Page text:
Apple has shifted the strategy of its Apple Arcade gaming service, canceling contracts for some games in development while seeking other titles that it believes will better retain subscribers, Bloomberg News reports under the headline “Apple Cancels Some Arcade Games in Strategy Shift To Keep Subscribers.”
On calls in mid-April, an Apple Arcade creative producer told some developers that their upcoming games didn’t have the level of “engagement” Apple is seeking, the people said. Apple is increasingly interested in titles that will keep users hooked, so subscribers stay beyond the free trial of the service, according to the people.
Apple Arcade, which launched in September with a one-month free trial, charges $4.99 a month for unlimited access to a wide variety of games, including with some that support hardware controllers. Unlike many mobile games, Arcade titles eschew intrusive ads and don’t push players to pay extra to win or make progress. The approach won praise from video game critics.
“Apple Arcade has redefined what a gaming service can be, putting unlimited play at the fingertips of subscribers and their families across all their Apple devices,” Apple said in a statement. “We are proud to have launched the first-ever mobile game subscription service that now features more than 120 games, many of which are award-winning and widely celebrated for their artistry and gameplay. The vision has always been to grow and evolve the Apple Arcade catalog, and we can’t wait for our users to try the games developers are working on now.”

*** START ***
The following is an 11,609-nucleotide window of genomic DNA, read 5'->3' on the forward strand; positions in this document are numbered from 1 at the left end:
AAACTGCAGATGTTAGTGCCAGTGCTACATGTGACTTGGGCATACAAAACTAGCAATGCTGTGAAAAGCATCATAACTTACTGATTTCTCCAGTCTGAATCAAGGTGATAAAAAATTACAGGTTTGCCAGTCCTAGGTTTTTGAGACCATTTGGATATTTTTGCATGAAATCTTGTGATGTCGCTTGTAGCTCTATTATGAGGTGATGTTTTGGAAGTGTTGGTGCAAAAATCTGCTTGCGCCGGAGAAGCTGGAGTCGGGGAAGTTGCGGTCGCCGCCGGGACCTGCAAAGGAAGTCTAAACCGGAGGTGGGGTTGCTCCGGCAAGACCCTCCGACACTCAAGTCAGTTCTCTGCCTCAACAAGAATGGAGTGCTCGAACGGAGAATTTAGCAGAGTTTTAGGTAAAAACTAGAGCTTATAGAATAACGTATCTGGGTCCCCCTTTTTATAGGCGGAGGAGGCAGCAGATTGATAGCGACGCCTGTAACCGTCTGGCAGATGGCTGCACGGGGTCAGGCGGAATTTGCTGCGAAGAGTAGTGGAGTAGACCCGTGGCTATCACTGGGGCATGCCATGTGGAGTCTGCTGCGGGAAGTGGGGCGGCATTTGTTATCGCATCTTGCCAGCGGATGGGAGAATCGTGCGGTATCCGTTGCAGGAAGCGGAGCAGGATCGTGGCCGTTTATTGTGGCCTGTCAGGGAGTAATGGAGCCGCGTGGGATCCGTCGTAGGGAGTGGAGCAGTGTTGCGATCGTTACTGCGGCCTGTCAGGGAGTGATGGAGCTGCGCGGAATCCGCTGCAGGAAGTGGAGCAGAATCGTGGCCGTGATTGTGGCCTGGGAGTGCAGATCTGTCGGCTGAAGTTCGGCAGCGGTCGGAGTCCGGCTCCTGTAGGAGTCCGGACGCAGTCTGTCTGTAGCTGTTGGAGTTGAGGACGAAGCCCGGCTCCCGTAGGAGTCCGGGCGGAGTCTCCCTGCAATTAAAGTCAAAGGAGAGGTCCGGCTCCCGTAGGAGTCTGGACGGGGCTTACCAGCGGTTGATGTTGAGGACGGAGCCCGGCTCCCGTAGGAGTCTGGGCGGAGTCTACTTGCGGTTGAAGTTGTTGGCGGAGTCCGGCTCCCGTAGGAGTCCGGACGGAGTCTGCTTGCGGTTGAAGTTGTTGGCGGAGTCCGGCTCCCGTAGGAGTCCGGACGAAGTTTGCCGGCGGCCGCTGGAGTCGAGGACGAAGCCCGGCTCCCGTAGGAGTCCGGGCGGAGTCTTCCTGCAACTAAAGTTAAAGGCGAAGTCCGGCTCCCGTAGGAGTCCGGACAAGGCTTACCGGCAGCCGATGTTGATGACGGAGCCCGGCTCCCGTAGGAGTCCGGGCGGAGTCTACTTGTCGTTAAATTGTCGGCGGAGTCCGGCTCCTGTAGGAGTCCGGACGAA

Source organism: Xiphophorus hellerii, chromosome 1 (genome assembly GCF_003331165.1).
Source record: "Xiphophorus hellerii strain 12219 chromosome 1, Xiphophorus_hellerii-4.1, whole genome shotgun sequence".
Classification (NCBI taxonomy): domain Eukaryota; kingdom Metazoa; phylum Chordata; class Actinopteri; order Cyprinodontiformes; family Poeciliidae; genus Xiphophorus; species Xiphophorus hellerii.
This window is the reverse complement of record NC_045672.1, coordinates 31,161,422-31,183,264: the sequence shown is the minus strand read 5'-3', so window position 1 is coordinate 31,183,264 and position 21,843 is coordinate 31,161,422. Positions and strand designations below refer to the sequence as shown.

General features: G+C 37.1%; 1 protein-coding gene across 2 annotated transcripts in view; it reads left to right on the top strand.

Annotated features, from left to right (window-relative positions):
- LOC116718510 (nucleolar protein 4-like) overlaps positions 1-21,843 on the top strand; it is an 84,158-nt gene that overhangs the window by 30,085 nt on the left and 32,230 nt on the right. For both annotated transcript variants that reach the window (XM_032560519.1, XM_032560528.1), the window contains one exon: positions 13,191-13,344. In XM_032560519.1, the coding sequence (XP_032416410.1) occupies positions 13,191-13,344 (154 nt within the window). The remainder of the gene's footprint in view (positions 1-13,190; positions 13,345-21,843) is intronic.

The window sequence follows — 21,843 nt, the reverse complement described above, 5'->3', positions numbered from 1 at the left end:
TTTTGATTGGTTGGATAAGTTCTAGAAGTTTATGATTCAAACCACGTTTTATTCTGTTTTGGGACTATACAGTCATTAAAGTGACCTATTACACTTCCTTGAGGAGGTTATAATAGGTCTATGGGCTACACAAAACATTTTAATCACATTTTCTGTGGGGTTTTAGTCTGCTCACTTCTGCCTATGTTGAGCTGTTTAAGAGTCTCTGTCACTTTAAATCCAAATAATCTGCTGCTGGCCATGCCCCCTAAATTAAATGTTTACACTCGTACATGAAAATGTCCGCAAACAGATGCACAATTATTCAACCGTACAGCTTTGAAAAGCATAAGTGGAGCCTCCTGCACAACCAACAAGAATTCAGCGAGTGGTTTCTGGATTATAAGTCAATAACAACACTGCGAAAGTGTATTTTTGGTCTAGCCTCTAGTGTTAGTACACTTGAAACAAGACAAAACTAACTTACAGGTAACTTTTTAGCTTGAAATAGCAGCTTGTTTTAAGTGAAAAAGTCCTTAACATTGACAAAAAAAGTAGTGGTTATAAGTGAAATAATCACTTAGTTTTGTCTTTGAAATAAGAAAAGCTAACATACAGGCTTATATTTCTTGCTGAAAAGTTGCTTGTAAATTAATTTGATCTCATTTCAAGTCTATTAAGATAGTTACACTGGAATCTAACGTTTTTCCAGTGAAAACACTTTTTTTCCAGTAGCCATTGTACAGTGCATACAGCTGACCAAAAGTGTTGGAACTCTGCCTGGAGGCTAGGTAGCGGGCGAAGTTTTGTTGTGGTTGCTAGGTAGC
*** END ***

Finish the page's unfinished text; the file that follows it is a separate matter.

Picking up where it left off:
Apple added that it has always planned to make changes to its Arcade games lineup based on subscriber feedback.
MacDailyNews Take: Is this really a “strategy shift?” It sounds like basic business to us.
Obviously, the contracts were written with the clause that Apple could cease funding development if they didn’t like the direction of the projects. Of course, Apple wants engagement for a subscription service; they want people to sign up after the free trial period. That’s how it’s supposed to work; always was.
Why would Apple or anyone else continue to put money into productions in which they lack confidence when they could smartly redeploy that capital to the most-promising projects? Duh.
This comes across yet another Gurmanesque non-story with a drummed up angle (“strategy shift”) to make it seem like news, when it’s really just the execution of the existing contract clauses and the type of moves that sound businesses make routinely.